Quick note before the post: my colleagues and I all agree that the highlight of the State of the Union speech was the president's promise to work to ban "creating human-animal hybrids". We hadn't heard that this was a major issue, but since he said it, we're glad to know he's against it. So are we. Anyone got an idea what he meant? The head of Dolly the sheep on a human torso? (We even looked up the speech online, and there it was.)
This is a specifically Christian post, folks.
Quite some time ago, my regular reader "Chip" asked me why it is that progressive Christians place so little emphasis on the essential virtue of "obedience." Obedience is, I think most of us would agree, an important aspect of the Christian walk. Obedience to God, to His teachings, and to one's own promises are all aspects of the concept.
One doesn't get many sermons on obedience at All Saints Pasadena or other liberal churches. We're very good at talking about "justice" and "inclusion" and "love", all important Christian principles. When it comes to making better economic and environmental choices, we're even fairly good about talking the hard language of "sacrifice." And though we might interpret the meaning of the words in ways that alarm or annoy conservatives, we do regularly talk about "the Cross", "salvation", "the kingdom" and, yes, "morality."
But it's true we don't talk much about obedience. Part of the reason why is a purely semantic one -- the term has a fundamentally negative ring to it, particularly to those of us in progressive congregations who may come out of backgrounds where we were told to "mindlessly obey" our elders and other authority figures. We are aware -- keenly aware -- of the perils and pitfalls of blind obedience, even on the part of our fellow Christians. It's easy to see how we can be "too obedient" to be good Christians, not easy to see how we can be too loving or too welcoming.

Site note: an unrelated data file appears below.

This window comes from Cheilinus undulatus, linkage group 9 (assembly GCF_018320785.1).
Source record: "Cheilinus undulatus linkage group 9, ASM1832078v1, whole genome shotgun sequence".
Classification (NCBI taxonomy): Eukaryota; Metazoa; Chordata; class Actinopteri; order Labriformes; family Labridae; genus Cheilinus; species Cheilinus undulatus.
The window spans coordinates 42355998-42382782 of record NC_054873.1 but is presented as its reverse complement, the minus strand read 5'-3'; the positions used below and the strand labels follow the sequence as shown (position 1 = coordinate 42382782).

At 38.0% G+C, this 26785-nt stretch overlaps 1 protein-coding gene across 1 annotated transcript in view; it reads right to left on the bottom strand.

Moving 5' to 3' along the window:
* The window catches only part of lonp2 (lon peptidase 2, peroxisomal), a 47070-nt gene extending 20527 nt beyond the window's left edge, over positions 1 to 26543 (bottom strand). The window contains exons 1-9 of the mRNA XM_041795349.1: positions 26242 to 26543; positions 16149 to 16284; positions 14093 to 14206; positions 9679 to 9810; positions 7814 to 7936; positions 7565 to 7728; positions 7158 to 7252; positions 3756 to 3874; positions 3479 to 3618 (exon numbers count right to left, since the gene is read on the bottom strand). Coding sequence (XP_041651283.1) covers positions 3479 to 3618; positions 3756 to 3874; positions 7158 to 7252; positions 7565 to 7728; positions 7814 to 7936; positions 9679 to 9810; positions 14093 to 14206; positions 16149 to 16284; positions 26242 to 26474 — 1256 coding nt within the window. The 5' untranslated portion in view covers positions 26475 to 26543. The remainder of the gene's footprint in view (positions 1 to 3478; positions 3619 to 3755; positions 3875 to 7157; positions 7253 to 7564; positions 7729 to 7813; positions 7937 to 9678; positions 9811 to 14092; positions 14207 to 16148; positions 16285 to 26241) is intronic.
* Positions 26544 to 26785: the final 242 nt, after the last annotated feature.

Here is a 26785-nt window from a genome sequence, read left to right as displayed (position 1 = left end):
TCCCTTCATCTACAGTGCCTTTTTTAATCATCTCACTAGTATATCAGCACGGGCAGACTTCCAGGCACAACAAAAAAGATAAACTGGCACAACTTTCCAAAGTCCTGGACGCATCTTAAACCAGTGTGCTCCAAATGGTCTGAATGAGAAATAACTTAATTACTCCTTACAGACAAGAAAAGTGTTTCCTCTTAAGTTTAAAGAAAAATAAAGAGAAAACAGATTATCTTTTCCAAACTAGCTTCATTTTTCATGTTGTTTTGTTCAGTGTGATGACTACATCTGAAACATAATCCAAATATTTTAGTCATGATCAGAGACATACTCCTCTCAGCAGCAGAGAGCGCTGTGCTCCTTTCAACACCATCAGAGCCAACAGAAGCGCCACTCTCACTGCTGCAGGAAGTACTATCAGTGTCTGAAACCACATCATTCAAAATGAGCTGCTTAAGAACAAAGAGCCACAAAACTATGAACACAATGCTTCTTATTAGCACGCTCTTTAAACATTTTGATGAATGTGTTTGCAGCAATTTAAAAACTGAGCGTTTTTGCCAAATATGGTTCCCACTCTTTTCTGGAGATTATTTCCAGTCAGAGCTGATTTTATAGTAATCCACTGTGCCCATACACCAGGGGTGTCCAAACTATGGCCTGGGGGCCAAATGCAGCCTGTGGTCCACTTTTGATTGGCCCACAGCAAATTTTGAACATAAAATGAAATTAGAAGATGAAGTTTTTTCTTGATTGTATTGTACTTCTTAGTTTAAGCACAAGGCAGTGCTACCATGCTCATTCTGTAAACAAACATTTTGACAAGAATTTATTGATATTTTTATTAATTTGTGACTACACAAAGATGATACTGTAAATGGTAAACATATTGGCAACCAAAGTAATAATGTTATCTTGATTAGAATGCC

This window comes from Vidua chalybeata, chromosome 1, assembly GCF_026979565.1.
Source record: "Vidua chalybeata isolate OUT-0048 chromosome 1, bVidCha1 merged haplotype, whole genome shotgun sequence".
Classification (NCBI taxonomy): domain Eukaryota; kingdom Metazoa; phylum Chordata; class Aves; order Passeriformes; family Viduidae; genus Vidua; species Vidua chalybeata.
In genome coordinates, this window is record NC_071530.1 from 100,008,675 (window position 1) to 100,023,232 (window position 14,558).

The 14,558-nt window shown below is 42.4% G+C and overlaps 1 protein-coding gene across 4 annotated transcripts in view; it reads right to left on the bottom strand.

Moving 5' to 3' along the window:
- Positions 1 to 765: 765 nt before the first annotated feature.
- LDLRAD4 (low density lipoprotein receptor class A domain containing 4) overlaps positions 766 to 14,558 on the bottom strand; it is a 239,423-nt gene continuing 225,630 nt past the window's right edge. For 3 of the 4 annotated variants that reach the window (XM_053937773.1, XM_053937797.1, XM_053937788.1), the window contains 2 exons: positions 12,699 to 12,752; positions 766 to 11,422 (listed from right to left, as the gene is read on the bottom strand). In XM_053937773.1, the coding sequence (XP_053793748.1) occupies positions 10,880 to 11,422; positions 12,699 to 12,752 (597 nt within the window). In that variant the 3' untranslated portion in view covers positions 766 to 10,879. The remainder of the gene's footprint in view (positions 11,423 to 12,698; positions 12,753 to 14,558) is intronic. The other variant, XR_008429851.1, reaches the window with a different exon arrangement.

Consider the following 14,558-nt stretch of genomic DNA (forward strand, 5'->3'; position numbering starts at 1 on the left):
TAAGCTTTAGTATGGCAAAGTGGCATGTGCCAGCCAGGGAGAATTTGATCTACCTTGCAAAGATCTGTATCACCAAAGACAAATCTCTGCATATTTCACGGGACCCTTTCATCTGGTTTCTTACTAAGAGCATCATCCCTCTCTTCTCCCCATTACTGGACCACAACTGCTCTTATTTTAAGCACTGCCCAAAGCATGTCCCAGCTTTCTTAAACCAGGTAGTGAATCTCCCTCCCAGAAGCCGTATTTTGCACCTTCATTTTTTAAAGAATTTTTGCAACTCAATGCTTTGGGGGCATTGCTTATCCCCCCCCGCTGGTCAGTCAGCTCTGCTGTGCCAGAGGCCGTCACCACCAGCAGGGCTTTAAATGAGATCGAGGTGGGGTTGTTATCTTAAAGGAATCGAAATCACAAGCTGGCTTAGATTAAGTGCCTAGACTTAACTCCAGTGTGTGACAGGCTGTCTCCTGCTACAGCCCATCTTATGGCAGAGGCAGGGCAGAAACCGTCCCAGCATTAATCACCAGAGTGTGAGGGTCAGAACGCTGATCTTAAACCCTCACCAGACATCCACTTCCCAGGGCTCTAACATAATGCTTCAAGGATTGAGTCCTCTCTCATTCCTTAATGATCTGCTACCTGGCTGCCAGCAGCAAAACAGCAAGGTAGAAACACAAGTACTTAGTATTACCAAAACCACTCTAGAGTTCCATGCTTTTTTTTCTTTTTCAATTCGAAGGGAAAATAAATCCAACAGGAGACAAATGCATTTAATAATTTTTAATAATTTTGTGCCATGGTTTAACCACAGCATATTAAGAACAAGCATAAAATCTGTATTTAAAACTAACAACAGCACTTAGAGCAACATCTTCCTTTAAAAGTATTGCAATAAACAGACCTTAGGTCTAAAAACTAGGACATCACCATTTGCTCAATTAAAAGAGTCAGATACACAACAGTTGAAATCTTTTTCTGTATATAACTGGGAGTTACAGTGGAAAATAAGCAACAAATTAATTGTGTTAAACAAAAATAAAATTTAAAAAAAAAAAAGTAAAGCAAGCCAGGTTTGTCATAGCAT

Chip, in the end I think most progressives are obedient. I'm just not sure that we define "obedience" in the same way. But even as I say that, I will grant that for many liberal folks, there is a genuine discomfort with the word itself. From a feminist perspective, the word "obey" has been too often associated with unilateral submission to male authority. Those of us who believe that we are called by Christ to submit to each other are keenly aware of how earlier generations of Christians have misused the term obedience. The language of Christian obedience has been used to justify slavery, it has been used to justify denying women suffrage, it has been used to justify domestic violence. The fact that modern Christian conservatives don't support those evils doesn't vitiate the real fact that their theological ancestors did use the command to "obey" to support a whole host of what we now know to be cruelly heretical doctrines.
But what we also acknowledge is that there's a very positive aspect of obedience as well. At its best, obedience is about what the Kabbalists call "restriction"; it's the conscious decision to remain faithful to promises and beliefs despite the overwhelming temptation to indulge one's own desires. Obedience to the commitments we've made and to the God in whose name we made them is a vital part of living together in Christian community. When we break our promises to one another, we are disobeying the greatest commandments: to love God and to love each other. It is obedience to God and to our commitments that prevents heartache and tragedy; it is obedience that compels us to be generous. If I weren't obedient, I wouldn't tithe 10% of gross income, that's for sure!
When progressives endorse same-sex marriage in the church, our conservative opponents accuse us of "disobedience" to Scripture, tradition, and so forth. Over and over again, we are told that we have capitulated to modern secular culture and abandoned the teachings of God and His Son. According to traditionalists, by endorsing same-sex marriage, we progressive Christians are encouraging people to follow their own selfish desires rather than obey God. And the most frustrating thing is, most of the time we progressives don't fight back against this argument. We concede too easily, often because we're so reluctant to talk about obedience.
But when we welcome gays and lesbians and marry them, we ARE being obedient. Indeed, when we risk schism and international opprobrium, we do so because of a fundamental belief that we are obeying the Gospel. Straight folks make up the majority of liberal Protestants in this country; permitting gay marriage doesn't give us any new or special privileges. Why then are so many of us in the Episcopal Church willing to argue, debate, and possibly get thrown out of the Anglican Communion all so that our GLBTQ brothers and sisters might feel completely included? Secular liberal conviction isn't enough to bring most progressives to the precipice of schism -- what brings us there is a quiet conviction that to love radically, fearlessly, and inclusively is to obey the will of Christ. We know, just as our conservative brothers and sisters know, that obedience has a cost. And we know as believers we have to be willing to pay it.